If there is an opportunity to onboard in groups, this would be ideal to create a community between the new hires, helping develop a culture between the employees. If onboarding in groups, appoint a lead person dedicated to the new employees that they can reach out to if they need to.
Just like you would in an office, introduce the new employee to the rest of the organisation. This can be done in a fun and creative way. Create fun questionnaires that the new employee should complete, and send them to the team, along with company-specific information about the new team member (role in the company, company email and contact details).
Encourage one-on-one meetings with existing team members for the new hire to get involved, or smaller team meetings where the new hire gets to meet a few people at a time. For larger organisations, this can be overwhelming for the new employee.
4. Establish daily or weekly team or company rituals
When working remotely, it is important to do regular check-ins, daily team meetings, and perhaps bi-monthly or monthly company meetings. This allows the new hires as well as existing hires to meet and greet, to chat if these meetings are informal, or for the management to check in with employees, or update the employees on the company’s progress and targets moving forward.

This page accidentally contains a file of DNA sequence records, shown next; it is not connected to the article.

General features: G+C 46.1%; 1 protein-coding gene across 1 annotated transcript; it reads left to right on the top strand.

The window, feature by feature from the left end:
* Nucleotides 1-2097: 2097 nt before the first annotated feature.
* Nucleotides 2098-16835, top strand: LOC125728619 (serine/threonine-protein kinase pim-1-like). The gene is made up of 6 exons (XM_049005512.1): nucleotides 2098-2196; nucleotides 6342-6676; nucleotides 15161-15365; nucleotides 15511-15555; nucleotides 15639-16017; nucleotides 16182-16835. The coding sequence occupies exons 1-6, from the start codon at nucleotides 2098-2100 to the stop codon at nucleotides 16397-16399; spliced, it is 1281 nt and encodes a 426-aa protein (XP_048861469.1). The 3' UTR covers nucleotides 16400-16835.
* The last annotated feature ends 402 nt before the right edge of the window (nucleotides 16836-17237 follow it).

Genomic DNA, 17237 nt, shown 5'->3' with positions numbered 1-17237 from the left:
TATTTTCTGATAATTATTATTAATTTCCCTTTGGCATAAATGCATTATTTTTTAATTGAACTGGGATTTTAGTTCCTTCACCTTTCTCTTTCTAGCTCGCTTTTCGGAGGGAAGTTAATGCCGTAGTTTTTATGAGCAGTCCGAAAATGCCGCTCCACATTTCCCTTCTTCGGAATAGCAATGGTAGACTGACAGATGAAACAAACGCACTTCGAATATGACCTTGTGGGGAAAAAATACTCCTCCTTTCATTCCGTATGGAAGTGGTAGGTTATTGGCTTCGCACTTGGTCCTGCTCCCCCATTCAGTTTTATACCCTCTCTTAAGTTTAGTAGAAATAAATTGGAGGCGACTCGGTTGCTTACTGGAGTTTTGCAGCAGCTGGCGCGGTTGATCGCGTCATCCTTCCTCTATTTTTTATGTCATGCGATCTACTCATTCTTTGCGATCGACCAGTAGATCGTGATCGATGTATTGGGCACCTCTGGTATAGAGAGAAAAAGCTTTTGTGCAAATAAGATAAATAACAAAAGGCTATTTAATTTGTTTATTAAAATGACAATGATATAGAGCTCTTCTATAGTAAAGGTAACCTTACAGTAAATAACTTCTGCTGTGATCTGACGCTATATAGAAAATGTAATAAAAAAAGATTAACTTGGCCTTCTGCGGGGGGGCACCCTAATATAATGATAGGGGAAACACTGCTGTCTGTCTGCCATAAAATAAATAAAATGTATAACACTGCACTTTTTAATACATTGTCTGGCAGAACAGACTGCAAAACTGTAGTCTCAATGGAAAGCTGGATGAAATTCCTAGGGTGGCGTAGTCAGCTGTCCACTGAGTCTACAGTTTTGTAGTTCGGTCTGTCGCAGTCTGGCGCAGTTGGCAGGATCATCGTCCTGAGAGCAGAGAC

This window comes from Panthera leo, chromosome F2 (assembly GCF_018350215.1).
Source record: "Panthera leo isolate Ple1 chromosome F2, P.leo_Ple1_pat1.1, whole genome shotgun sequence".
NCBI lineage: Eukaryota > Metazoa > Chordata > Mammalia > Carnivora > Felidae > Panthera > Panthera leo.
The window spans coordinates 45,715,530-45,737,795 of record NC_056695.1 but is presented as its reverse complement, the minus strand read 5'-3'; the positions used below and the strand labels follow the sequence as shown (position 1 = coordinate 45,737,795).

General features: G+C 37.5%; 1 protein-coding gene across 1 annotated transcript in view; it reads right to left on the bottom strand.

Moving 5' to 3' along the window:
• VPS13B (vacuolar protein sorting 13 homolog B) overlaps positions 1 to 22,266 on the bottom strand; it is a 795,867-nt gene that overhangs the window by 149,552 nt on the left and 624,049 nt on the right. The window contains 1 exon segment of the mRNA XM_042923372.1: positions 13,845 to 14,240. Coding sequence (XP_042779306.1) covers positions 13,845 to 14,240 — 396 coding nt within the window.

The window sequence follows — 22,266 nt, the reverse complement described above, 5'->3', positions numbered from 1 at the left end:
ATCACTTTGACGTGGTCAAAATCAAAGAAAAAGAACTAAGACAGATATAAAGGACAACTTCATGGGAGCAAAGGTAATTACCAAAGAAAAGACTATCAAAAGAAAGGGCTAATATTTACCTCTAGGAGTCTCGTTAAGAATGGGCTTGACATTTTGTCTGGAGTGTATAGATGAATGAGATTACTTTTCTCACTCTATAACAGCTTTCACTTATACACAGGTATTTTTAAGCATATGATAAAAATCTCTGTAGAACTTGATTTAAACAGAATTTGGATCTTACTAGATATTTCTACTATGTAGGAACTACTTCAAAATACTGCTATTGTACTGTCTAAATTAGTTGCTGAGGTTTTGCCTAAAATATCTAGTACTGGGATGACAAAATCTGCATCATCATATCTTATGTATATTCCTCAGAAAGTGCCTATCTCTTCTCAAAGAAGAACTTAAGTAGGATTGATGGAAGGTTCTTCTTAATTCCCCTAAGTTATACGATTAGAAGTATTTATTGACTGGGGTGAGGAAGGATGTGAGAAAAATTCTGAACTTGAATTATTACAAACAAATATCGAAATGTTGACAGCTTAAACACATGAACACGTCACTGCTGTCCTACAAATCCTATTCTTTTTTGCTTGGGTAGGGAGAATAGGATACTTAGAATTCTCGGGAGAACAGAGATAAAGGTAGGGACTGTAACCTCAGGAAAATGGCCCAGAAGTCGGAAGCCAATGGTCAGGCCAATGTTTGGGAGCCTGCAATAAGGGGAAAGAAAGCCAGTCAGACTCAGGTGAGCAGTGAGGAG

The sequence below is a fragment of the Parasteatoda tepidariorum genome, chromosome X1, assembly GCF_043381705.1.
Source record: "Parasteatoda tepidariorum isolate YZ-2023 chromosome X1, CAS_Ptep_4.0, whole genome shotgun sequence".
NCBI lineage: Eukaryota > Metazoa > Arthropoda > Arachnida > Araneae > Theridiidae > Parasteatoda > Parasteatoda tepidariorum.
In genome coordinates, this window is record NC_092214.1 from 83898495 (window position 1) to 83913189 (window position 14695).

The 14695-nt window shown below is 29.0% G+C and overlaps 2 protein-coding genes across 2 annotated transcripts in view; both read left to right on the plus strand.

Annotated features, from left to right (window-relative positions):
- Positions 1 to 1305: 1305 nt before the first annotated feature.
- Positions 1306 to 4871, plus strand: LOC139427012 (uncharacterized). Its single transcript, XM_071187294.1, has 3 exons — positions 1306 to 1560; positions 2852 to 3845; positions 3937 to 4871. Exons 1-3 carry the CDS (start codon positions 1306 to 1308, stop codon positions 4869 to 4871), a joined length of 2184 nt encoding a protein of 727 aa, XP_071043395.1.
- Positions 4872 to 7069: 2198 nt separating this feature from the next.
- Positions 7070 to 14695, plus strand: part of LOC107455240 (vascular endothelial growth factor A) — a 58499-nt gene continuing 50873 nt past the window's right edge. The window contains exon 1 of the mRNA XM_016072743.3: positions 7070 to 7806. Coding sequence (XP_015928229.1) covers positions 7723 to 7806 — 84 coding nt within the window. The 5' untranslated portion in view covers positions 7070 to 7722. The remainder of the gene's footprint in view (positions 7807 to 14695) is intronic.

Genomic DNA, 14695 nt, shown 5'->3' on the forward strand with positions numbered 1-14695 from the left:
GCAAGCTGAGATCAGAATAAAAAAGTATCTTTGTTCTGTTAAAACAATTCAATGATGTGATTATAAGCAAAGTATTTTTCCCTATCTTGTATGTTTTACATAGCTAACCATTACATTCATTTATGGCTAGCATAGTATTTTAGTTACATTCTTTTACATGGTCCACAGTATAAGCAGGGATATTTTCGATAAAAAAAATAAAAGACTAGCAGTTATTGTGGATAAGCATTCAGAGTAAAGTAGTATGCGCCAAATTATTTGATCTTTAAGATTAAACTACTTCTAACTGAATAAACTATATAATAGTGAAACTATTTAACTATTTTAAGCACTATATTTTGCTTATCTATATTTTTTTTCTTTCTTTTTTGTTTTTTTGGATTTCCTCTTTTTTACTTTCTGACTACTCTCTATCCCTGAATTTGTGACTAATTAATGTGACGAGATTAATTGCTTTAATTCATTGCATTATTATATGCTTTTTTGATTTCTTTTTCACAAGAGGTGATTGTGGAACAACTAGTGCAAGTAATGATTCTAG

Informal team meetings can include coffee dates together, breakfast dates or even happy hours on a Friday afternoon virtually, or planned team building activities. These meetings can also be themed to create some fun too. It is suggested that team leaders and management encourage employees to make use of their cameras and show their faces during meetings.
Set up a time for kitchen conversations, where there is no chat of work or production, but merely more informal communication. Regularly, encourage upper management to get involved in these too, the same way it would more than likely happen in the office.
5. Set time aside for regular one-on-ones
Managers and leaders need to check in regularly with new as well as existing employees, on a one-on-one basis. This allows the employee to build a relationship with management so that they do not feel like a robot sitting in another location.
This can also be used as an opportunity to gather feedback from the employee about how they are progressing, in a personal capacity, as well as in the company, their feelings on the company’s approach to the working environment and use this as an opportunity to reflect and make adjustments. This promotes transparency within the company and encourages an environment where every employee feels they are contributing.
This should not only be done during the onboarding process but also once the employee has settled into their position
6. Create opportunities for growth within the company
It is important to create the opportunity for growth within the company. This will build trust within the employees, as well as build a platform for learning and growing.
Individual growth, as well as group growth, should be encouraged, and this can be done through peer-to-peer training, regular performance reviews, short term and long-term goal setting, and training workshops.